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Nairametrics| In a bid to bolster their performance, strengthen their risk management strategies and in response to the lack luster performance of the Nigerian stock market, pension fund managers in Nigeria have increasingly been reducing their exposure to the stock market by allocating less and less of their assets to domestic ordinary shares and more and more to FGN bonds and other fixed income securities.

Analysis of available information conducted by Quantitative Financial Analytics indicates that allocation to domestic ordinary shares has been suffering some reductions month after month since 2013. As at December 2013, 14.58% of pension funds’ assets were invested in domestic ordinary shares, by the same period in 2014, investment in domestic ordinary shares had fallen to 11.79%.

As if that was not enough, by December 2015, pension fund managers reduced their exposure to the stock market by a further 2%, allocating only 9.76% to domestic stock market. The downward spiral continued in December 2016 when just 8.13% of pension fund assets were allocated to domestic ordinary shares only for the sorry allocation to still suffer further reduction in January 2017 to stand at 7.79%.

Source Quantitative Financial analytics/PenCom












As at February 28th, 2017, only 7.45% of pension fund assets was in domestic ordinary shares showing that over the last five years or so, pension funds have reduced their exposure to the domestic stock market by 7.13% and it looks like they are not done yet.

At the other end of the asset allocation spectrum is the tendency for the pension funds to overweight their asset allocation to fixed income securities especially FGN Bonds. As at December 2013, FGN Bonds and Treasury Bills accounted for 58.75% of pension fund assets, but by February 2017, allocation to FGN Bonds and Treasury bills has increased to 72.36%, an increase of 13.61%.

Source: Quantitative Financial analytics/PenCom

Although pension funds have been recording positive returns month after month, (in trickles though), their asset allocation as indicated above is not reminiscent of diversified portfolios and may therefore be sub-optimal. Optimal asset allocation is built on the premise that different asset classes offer returns that are not perfectly correlated and diversifying portfolios across such asset classes helps to optimize risk-adjusted returns. It does appear however that Nigerian pension fund managers’ ability or willingness to diversify is being stymied or fettered by regulatory impediments which specify, among other things, the required maximum allocation to a given asset class.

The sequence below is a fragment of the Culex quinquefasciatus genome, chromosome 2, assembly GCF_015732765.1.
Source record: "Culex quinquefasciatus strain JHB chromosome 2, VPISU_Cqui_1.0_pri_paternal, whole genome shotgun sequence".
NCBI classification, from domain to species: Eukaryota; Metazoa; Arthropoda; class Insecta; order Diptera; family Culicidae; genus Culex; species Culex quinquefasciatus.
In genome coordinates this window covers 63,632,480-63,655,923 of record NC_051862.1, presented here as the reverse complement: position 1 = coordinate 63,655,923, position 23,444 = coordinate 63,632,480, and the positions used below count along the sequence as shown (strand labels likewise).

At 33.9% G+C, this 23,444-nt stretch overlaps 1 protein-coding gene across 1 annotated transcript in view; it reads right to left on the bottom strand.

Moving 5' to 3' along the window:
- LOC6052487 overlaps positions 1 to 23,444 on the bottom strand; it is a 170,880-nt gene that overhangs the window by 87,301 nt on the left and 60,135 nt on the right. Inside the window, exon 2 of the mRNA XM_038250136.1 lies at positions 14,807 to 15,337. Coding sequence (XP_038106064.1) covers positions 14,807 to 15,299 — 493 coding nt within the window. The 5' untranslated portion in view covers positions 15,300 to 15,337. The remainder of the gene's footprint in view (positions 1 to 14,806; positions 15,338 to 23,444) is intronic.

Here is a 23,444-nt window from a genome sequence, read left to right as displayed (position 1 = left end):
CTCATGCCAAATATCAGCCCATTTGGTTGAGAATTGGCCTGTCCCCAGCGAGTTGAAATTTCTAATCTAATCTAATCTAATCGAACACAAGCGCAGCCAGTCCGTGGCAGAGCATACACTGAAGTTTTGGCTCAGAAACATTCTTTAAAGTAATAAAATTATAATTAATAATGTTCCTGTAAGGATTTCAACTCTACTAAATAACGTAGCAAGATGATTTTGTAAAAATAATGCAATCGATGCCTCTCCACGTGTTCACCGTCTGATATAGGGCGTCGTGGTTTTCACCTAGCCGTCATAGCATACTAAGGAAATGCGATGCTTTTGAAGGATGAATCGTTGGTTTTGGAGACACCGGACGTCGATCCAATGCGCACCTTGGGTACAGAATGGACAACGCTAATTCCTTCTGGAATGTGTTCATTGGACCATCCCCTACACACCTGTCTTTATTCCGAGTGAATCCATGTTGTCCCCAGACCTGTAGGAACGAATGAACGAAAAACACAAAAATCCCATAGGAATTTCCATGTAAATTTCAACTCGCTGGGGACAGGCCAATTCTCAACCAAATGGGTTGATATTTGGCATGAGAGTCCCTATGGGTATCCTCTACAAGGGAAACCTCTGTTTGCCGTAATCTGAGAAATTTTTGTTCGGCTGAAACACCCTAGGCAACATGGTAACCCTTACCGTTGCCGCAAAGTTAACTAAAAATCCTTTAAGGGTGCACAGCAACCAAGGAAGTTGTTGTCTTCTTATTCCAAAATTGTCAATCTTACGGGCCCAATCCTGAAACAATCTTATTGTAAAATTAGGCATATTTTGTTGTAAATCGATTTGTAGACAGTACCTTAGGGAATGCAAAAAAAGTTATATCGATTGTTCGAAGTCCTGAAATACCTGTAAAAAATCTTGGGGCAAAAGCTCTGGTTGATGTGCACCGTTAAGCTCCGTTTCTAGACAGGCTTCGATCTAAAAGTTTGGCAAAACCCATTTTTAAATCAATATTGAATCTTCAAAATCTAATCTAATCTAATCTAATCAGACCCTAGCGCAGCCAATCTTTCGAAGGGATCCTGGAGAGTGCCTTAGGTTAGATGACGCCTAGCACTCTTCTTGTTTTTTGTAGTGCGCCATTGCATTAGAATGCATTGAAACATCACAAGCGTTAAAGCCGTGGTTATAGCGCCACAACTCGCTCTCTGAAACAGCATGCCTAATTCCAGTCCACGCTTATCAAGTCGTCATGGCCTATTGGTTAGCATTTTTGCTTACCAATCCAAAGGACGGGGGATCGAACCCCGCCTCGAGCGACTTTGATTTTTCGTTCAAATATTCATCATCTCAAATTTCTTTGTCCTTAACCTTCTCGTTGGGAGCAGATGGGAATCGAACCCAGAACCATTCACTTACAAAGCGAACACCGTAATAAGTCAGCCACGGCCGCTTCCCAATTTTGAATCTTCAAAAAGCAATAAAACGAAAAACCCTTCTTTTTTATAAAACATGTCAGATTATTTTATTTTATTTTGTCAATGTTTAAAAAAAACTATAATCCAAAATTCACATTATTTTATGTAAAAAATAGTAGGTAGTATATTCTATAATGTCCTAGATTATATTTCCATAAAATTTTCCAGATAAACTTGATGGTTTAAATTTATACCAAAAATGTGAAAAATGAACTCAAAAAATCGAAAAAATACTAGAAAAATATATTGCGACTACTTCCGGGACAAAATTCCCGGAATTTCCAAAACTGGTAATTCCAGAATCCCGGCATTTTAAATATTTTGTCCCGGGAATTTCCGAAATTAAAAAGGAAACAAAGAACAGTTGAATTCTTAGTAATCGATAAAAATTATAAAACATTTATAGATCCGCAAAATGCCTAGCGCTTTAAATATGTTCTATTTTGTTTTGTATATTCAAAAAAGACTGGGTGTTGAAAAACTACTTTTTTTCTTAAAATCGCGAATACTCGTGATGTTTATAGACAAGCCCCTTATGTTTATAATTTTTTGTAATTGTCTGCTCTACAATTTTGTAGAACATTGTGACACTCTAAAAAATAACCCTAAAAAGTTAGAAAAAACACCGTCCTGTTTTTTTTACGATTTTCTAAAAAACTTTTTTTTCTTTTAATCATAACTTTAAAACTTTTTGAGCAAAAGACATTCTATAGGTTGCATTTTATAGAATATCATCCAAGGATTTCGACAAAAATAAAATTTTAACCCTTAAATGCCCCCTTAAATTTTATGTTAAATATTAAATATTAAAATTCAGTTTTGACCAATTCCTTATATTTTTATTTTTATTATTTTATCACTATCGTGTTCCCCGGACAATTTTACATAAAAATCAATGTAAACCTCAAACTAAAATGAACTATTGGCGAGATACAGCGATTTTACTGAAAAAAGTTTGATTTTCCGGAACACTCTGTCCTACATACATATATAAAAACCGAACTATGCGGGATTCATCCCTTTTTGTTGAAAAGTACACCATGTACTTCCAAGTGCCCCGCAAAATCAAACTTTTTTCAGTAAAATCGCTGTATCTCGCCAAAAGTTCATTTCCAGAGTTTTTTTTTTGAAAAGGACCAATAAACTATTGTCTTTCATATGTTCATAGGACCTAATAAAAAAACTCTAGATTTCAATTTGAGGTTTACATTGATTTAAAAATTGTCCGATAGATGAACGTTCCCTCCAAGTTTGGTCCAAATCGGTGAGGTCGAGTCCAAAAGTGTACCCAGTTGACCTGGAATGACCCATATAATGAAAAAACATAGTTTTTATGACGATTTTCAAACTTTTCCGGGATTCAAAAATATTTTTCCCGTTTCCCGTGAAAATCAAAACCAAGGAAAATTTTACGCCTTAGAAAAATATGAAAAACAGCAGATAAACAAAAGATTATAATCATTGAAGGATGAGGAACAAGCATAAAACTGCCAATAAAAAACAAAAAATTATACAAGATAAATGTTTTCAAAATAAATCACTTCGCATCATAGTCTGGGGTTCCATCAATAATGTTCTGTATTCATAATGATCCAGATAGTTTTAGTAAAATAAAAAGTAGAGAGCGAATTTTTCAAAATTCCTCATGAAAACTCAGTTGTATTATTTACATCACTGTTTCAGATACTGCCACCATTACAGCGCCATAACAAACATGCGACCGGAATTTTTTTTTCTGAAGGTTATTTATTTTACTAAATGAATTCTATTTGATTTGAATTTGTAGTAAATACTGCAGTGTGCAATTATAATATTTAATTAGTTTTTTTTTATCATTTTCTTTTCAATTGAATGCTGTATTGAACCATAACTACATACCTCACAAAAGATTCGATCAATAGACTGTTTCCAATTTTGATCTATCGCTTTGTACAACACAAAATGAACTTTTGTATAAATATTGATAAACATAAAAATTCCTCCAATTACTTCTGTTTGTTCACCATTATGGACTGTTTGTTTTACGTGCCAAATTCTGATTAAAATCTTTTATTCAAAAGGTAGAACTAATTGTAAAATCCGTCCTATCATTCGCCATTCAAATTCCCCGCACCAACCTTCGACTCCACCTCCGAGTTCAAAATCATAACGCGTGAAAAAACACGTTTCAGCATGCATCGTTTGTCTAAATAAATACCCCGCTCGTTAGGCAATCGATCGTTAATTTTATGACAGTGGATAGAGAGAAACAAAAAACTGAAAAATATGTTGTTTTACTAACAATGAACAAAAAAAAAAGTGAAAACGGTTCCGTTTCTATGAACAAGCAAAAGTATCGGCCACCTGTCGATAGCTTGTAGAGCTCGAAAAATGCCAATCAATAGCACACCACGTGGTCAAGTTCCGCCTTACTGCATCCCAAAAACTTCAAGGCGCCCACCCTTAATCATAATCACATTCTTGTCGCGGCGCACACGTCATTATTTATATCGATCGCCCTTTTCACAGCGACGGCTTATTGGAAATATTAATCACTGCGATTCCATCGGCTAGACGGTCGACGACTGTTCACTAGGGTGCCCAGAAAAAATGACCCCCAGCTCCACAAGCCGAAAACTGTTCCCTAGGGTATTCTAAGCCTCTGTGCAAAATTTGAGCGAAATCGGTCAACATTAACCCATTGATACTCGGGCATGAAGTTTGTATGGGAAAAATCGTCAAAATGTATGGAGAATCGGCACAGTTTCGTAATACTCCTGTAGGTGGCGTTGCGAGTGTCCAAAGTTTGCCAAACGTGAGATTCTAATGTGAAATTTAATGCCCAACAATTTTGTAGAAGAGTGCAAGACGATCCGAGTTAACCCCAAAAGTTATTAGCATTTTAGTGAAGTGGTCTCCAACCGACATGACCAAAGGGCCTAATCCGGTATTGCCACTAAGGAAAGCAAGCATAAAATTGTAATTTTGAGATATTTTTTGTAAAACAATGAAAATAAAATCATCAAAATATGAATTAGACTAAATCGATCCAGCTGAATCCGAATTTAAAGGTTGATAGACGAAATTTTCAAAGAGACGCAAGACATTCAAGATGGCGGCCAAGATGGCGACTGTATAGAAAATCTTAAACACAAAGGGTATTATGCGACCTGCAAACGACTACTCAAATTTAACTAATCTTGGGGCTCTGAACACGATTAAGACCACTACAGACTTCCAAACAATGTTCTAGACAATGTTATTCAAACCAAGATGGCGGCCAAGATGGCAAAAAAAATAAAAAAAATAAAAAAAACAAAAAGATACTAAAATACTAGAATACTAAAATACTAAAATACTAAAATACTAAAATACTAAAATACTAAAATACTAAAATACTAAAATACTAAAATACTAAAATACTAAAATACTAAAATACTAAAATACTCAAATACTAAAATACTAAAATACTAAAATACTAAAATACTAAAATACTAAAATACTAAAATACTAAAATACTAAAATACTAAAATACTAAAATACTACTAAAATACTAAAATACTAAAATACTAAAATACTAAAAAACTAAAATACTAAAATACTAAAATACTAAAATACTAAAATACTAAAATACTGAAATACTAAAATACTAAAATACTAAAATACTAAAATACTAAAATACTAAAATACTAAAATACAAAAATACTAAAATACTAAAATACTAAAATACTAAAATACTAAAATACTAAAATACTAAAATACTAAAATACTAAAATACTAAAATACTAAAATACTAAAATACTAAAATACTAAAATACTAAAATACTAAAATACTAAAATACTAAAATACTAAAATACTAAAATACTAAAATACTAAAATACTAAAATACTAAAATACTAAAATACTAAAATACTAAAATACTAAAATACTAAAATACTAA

The importance of asset allocation as a major source of investment returns has been highlighted by researchers and analysts alike. A widely-cited study of pension plan managers has found out that 91.5% of the difference between one portfolio’s performance and another’s are explained by asset allocation. Specifically, in 1986, Gary P. Brinson, CFA, Randolph Hood, and Gilbert L. Beebower posited that asset allocation is the primary determinant of a portfolio’s return variability, with security selection and market timing playing minor roles. Subsequent research results have come to support that assertion and it is hoped that in the near future and subject to the availability of asset classes and within limits of regulatory entanglements, Nigerian pension fund managers will diversify their portfolios optimally.




Uchenna Ndimele is the President of Quantitative Financial Analytics Ltd. MutualfundsAfrica.com and mutualfundsnigeria.com (both Quantitative Financial Analytics company website) is a leader in supplying mutual fund information, analysis, and commentary on African mutual funds. We provide reliable fund data; and ratings information that will add value to fund managers, the media, individual investors and investment clubs.


  1. Sometimes people make comment,then you ask yourself what is the content of the article for ? and what it’s purposes for ? in a kingdom of blind people ,an one eyed man is their king.i have seen this article about 2 days ago.i decided to ignore it,but I did recall ndimele wrote another article,which said for the floating of the naira,so did sanusi.
    The truth is I am worried about the ignorance level and the shollowness of such article.you do not need to be a genius Nigerian eqity market is losing value for about 2 years and it is still,and the bulk of the money invested from penson fund did went to stock market,so this article written by uche ndimele does not makes any sense from all angle.
    It is all made up and fake or sex-up analysis, designed to acquired and infulences and achieves relevance.oscar onyema the dg of nse, an experienced trader in the money market,he uses to work in new York wall street,you did not seekes his opnion,so is the minister of trade and commerce,another versertile trader,you did not seek their opnion.THIS MAKES YOU LOOKS STUPID,IF YOU ARE NOT.
    EVERY DAY NIGERIAN MONEY MARKET GROWS DAILY,any you know nothing and writes nosense,if you president of qualitative or quantative financial analyst of Africa,you should includes asset management,hedge fund,venture capitalist,trust fund,they all exist in Nigeria but in limited means


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